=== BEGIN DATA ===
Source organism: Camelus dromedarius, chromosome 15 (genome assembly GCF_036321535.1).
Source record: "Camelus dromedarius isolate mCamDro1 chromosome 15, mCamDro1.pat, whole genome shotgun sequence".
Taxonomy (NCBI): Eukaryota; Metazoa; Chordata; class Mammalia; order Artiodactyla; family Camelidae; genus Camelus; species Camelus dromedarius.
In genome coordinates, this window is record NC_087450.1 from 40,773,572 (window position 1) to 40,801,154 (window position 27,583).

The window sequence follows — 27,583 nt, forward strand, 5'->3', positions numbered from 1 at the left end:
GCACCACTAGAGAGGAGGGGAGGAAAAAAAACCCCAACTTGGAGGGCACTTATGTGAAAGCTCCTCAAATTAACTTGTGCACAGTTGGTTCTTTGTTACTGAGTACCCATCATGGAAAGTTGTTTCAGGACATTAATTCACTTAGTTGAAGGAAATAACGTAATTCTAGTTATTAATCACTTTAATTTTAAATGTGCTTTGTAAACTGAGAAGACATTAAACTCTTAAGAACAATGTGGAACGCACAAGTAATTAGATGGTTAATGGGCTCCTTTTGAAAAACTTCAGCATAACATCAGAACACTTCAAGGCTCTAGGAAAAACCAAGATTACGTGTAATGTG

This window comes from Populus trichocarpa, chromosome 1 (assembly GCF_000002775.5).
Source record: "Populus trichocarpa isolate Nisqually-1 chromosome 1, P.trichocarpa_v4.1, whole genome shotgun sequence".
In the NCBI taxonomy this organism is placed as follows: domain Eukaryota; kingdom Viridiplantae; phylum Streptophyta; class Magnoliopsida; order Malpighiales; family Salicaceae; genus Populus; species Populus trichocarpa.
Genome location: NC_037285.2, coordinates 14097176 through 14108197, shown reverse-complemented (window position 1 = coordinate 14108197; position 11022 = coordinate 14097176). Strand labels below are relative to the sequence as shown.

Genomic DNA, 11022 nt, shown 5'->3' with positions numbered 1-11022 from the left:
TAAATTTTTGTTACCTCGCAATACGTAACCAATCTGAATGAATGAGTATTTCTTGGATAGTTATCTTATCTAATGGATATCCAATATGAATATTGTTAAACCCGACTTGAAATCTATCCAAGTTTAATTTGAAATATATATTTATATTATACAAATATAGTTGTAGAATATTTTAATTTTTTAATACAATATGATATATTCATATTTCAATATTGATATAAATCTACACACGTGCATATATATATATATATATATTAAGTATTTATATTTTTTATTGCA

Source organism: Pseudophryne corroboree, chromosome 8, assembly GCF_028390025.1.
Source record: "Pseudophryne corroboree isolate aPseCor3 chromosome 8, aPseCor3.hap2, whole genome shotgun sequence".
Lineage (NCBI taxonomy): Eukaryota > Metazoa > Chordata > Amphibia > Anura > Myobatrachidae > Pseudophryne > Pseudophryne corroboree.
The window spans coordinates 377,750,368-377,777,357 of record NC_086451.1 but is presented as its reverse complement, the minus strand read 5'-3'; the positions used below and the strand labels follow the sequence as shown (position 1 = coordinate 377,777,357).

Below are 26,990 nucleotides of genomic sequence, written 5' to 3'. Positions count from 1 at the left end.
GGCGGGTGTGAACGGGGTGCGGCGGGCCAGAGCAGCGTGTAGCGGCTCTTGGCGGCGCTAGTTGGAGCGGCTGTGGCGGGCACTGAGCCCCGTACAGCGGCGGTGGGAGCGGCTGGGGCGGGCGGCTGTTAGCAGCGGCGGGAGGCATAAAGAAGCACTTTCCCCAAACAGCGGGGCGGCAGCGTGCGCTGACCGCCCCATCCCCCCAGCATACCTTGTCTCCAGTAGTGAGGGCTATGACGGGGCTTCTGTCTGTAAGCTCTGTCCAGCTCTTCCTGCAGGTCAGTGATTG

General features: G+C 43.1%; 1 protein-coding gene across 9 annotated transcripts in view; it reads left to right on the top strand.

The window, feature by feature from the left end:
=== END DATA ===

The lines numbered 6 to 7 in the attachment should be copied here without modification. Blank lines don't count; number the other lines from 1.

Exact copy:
GCACCACTAGAGAGGAGGGGAGGAAAAAAAACCCCAACTTGGAGGGCACTTATGTGAAAGCTCCTCAAATTAACTTGTGCACAGTTGGTTCTTTGTTACTGAGTACCCATCATGGAAAGTTGTTTCAGGACATTAATTCACTTAGTTGAAGGAAATAACGTAATTCTAGTTATTAATCACTTTAATTTTAAATGTGCTTTGTAAACTGAGAAGACATTAAACTCTTAAGAACAATGTGGAACGCACAAGTAATTAGATGGTTAATGGGCTCCTTTTGAAAAACTTCAGCATAACATCAGAACACTTCAAGGCTCTAGGAAAAACCAAGATTACGTGTAATGTG

This window comes from Populus trichocarpa, chromosome 1 (assembly GCF_000002775.5).